Kilchoman is an interesting beast in the landscape of peated scotch whisky. Often, peated drams from Islay tend to be more similar than they are distinct. Give me glasses containing Bowmore, Caol Ila, and Ardbeg and I have about a 30% chance of identifying each. In fact, I’ll probably second-guess myself into the wrong answer. Put Kilchoman into a fourth glass, and I’ll probably guess it right. Nobody else makes such clean, crisp, restrained, elegant peated malt.
That’s not always a good thing, mind. Sometimes when you want a glass of peated whisky you want it to punch you in the face (as it were). You want to feel the brutal winds of the Sound and taste the rugged, rocky shoreline. Kilchoman doesn’t do any of those things… it’s too impressively refined.
Let’s turn to the USA Small Batch releases. Kilchoman is no stranger to sherry or wine-cask aging, and their dizzying array of limited and not-limited releases makes it infeasible to catalog. Suffice it to say that Kilchoman has a series (6 editions long, as of this recording) of Small Batch limited-release bottlings destined for the US market, and they all have some proportion of sherry, port, and/or madeira casks in the batch.
A quick aside: This practice of distilleries producing US-only editions because they have to get separate label approval and run separate bottling lines to meet the 750ml requirement of the US market may soon come to an end. Last year in 2021, the TTB (The US Alcohol and Tobacco Tax and Trade Bureau) updated guidelines that now allow the import and sale of 700ml aka European bottle sizes. It remains to be seen whether this new regulation will cause a flood of previously Europe-only bottles to arrive on US shelves or not. Just because those bottles CAN be imported doesn’t mean importers will bother. Still, more choice is always better and I applaud the change.
Before we get to the review, let me tell you a brief story about this bottle. I tasted through it, writing my notes like I usually do (they are below, unchanged despite the upcoming revelation), wrote nothing at all about fruit or wine flavors, and then I happened to do a Google search to find a few details. It was at this point that I discovered that this contains 30% Madeira-matured Kilchoman.
Let this be a lesson to you (and me), that the mention of an interesting cask finish on the label should NOT lead you to assume that the flavors implied by that cask will be present in the final bottle. I tasted entirely through my Flaviar sample and didn’t encounter a single aroma or flavor note that made me think about madeira, sherry, or any other kind of grape-related liquid. I don’t think I even mentioned any kind of fruit. The distillery must have used the most anemic madeira cask in existence, and it shouldn’t be surprising that 5% sherry didn’t move the needle. In hindsight, that note of “coffee bean” is probably the only note that originated in those fortified wine casks. End rant.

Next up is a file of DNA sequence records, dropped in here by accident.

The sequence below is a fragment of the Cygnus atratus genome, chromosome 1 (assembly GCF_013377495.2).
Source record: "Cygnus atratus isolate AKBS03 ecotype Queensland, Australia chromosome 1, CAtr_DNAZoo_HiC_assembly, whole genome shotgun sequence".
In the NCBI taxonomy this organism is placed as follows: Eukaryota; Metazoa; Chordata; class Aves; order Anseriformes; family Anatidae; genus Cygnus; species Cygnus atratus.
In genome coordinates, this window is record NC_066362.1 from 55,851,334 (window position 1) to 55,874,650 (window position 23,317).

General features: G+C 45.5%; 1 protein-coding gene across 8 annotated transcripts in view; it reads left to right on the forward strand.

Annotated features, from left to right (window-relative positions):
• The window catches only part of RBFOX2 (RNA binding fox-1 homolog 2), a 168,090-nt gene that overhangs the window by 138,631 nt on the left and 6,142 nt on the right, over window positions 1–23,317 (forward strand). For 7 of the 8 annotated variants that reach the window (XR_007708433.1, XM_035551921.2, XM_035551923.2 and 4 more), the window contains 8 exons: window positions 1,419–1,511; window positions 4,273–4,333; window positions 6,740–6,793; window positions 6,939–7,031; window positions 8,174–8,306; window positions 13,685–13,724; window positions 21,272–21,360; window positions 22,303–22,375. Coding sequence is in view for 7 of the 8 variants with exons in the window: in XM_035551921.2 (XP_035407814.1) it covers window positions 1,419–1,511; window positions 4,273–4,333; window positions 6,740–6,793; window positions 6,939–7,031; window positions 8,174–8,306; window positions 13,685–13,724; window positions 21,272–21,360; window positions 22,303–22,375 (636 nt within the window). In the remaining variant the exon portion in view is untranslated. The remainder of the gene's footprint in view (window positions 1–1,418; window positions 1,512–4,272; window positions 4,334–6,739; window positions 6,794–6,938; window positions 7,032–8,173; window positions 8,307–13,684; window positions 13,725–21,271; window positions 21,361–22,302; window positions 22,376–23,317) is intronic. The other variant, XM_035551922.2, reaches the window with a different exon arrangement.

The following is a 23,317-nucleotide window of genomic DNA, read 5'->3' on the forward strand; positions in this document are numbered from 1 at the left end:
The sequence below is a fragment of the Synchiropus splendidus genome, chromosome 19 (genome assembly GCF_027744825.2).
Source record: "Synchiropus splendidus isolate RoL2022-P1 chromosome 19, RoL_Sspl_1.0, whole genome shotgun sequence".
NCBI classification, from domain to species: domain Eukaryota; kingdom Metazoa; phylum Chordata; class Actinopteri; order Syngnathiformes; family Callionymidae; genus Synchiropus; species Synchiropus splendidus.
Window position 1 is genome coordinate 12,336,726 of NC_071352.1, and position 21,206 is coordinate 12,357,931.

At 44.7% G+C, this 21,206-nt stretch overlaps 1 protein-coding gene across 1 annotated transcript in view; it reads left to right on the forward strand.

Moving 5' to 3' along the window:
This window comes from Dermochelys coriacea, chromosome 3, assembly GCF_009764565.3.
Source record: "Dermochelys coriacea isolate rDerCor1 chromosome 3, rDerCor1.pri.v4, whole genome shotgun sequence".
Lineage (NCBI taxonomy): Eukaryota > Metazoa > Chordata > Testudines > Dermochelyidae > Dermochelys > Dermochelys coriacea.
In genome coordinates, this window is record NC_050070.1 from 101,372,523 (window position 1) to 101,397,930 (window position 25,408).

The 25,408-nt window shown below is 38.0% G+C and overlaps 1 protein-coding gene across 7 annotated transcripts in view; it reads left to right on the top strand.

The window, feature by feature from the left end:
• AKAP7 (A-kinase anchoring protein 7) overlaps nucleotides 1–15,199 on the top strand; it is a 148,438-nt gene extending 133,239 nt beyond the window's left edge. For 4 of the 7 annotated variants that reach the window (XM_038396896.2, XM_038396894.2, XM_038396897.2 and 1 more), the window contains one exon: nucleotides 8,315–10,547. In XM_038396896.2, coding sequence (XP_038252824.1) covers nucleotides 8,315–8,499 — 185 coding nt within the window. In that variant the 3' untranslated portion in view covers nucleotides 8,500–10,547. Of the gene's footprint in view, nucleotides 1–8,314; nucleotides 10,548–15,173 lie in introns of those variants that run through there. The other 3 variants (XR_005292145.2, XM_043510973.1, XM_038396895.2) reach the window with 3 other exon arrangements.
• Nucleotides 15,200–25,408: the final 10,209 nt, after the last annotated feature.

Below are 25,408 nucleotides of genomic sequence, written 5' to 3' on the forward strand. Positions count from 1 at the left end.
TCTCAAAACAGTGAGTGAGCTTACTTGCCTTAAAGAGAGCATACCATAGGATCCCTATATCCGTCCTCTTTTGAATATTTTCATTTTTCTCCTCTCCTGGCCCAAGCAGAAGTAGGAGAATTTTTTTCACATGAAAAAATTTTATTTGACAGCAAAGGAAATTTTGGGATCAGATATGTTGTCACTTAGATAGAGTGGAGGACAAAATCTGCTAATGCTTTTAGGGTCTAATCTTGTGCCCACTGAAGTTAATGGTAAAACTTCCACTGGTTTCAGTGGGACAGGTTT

For these releases, Kilchoman actually takes a batch of Machir Bay and vats it with a wine-matured cask (port, Madeira, etc.). The fourth batch of Kilchoman’s USA Small Batch was vatted from casks at a proportion of 5% oloroso sherry, 30% Madeira, and the remainder (65%) ex-bourbon. This release was bottled in 2021 at 48.1% ABV. My sample is from a Flaviar Tasting Box, but note that they might change the batch number depending on supply.
Nose: Fairly standard Kilchoman profile: Lots of vanilla, restrained but obvious peat, mild grassiness, and just enough bare sweetness to avoid being called dry.
Palate: Medium bodied. Some oaky bitterness up front (odd), plus a hearty dose of dusty charcoal. Vanilla, of course, cut grass, plain cereal, and that austere brand of Kilchoman peat.
Finish: Long. A nice note of coffee bean creeps in. There’s surprisingly little bitterness, some agreeable charcoal, and a dry thread of peat throughout. Fades slowly, adding only a mouth-cooling minty note.
Water: A few drops of water have no detectable effect on this whisky. I wouldn’t bother with water here.
Overall: Eh. I mean, I like Kilchoman, and this tastes like Kilchoman… but it doesn’t taste like anything /extra/. I cannot think of a reason to suggest someone drink this over the $55 Machir Bay, which at least delivers on the promise of fruit flavors from sherry maturation.